Ellen: I’m beyond campaigning for people
By Winston W. Parley
Former President Ellen Johnson-Sirleaf has told politicians here ahead of the 2023 elections that she is beyond campaigning for people, but she’s available to advise anyone on their vision and strategies.
In a live interview conducted on state broadcaster ELBC Thursday by her former Information Minister Rev. Dr. Laurence Bropleh, Mrs. Johnson-Sirleaf said her strength is not to campaign for one person who wants to be whatever.
“I have gone beyond campaigning for people. Right now I campaign for international issues, global issues. That’s where my strength is,” said former President Johnson-Sirleaf.
Mrs. Johnson-Sirleaf said she will advise anyone who will seek her opinion on their vision and strategies, no matter who they are, or what party they come from.
Amb. Joseph Nyumah Boakai, her former vice president for two six years presidential terms, is seeking the presidency on the Unity Party ticket.
Mrs. Johnson-Sirleaf peacefully handed power to incumbent President George Manneh Weah in January 2018 after Mr. Boakai lost the run-off election.
At some points there were visible sour relationships between Mrs. Johnson-Srielaf and Mr. Boakai during and after the 2017 elections amidst claims that she allegedly supported President Weah and his Coalition for Democratic Change (CDC).
During the interview on 6 October 2022, Mrs. Johnson – Sirleaf said she has been deactivated from the Unity Party involuntarily.
“I have been deactivated involuntarily, but that’s not my problem. That’s not my issue. But let it be known to everybody that I have been, I am and I’ll always be Unity Partisan. Nobody can change that one,” said Mrs. Johnson-Sirleaf.
The former president insisted that she will always be a partisan of UP.
Talking generally about the politics in the country, she cautioned that it should be peaceful and issues – based, rather than personalities.
“Politics should be peaceful; that politics should be about issues, not about personalities. Politics should be about those who can have a vision for the improvement of the country,” said former President Sirleaf.
She expressed the hope that politics can be about unity, warning that if unity of purpose is lacking, you find fragmentations.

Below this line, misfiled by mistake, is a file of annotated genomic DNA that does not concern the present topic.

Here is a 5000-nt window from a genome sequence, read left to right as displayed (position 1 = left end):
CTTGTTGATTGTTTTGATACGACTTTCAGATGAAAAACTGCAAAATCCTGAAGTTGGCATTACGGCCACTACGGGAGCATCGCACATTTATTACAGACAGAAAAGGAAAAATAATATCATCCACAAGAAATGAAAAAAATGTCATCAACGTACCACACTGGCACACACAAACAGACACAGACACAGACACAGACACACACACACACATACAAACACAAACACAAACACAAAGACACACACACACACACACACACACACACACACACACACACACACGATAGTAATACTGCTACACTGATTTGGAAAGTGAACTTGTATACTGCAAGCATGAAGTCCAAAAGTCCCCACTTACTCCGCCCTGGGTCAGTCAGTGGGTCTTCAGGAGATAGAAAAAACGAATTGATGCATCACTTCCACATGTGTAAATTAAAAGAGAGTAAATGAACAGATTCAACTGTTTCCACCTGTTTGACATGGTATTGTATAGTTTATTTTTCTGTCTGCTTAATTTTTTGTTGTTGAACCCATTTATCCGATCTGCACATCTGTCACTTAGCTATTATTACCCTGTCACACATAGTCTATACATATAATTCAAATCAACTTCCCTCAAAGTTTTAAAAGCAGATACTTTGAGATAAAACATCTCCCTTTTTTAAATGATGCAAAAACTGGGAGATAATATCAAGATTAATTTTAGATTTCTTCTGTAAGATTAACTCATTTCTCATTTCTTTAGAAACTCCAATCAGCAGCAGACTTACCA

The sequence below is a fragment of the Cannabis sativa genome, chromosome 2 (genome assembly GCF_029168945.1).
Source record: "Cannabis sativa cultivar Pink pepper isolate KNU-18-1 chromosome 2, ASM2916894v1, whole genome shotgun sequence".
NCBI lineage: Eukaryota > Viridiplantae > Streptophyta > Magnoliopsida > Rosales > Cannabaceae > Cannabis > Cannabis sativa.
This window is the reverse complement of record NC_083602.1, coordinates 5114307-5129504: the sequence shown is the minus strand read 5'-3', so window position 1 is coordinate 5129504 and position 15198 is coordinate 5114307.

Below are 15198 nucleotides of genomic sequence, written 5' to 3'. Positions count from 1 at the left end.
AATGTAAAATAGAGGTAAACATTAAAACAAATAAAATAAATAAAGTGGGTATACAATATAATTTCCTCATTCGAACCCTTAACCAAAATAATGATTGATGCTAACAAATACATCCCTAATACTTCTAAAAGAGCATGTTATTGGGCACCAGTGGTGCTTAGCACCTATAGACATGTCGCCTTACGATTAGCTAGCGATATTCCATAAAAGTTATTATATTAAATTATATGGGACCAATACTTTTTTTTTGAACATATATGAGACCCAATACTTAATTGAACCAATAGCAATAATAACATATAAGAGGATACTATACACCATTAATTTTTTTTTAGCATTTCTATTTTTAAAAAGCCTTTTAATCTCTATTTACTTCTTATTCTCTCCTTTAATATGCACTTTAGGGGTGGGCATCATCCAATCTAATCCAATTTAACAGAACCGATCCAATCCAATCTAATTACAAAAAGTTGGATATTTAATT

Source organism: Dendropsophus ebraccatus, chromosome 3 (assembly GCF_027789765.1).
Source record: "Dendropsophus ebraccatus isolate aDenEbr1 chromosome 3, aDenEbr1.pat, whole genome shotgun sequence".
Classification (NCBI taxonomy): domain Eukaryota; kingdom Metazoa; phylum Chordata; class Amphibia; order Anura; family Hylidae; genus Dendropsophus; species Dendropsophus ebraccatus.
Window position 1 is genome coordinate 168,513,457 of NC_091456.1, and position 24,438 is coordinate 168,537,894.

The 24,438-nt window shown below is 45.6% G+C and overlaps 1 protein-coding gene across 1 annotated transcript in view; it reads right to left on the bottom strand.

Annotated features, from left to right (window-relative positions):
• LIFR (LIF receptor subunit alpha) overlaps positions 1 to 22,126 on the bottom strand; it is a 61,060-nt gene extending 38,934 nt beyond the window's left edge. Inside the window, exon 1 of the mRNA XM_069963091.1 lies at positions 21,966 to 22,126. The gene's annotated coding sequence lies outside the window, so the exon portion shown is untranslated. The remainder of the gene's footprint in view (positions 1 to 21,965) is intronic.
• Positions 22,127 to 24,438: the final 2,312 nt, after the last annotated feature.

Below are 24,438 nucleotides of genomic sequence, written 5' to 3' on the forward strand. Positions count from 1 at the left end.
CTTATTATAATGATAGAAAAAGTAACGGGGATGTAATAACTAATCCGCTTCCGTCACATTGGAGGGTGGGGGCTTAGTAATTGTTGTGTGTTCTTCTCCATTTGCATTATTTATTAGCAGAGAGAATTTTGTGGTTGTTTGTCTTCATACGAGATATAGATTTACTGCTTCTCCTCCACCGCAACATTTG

She explained that fragmentations affect the strength of the body in being able to build the popularity to have the support of the partisans and to expand their level.
She therefore advised all the politicians here “to get with it,” take their message to the people which will help them to win.
Touching the issue of rape, former President Johnson-Sirleaf said rape continues to be a problem in Liberia.
She explained that during her administration, a law was passed making rape a non-bailable offense.
She said so many people were arrested and jailed, but the legal system worked so slowly that many of them could not be fully charged and tried to face a penalty.
Due to the legal system, she said there were so many complaints coming up about many people being held in jail beyond the statutory period.
“So what it says is that we have to do more,” said Mrs. Sirleaf.
Beyond the legal side, she said she thinks when there is a rapist in a community, people should name and shame the culprit and put their photograph on a wall for people to see it.
Former President Johnson- Sirleaf thanked all the women organizations, including the Female Lawyers Association, that have been following all of the rape cases.
She appealed that the discussions must continue in the communities.
Talking about free speech, Mrs. Johnson-Sirleaf noted that she believes and promotes free speech.
But she suggested that within the confines of free speech, “you can still be a person that can contribute toward the positive image of your country.”
She cautioned that you can contribute toward doing more and taking more responsibility.
The former president noted that Liberia is doing well democratically, looking at the fact that people do have freedom of speech.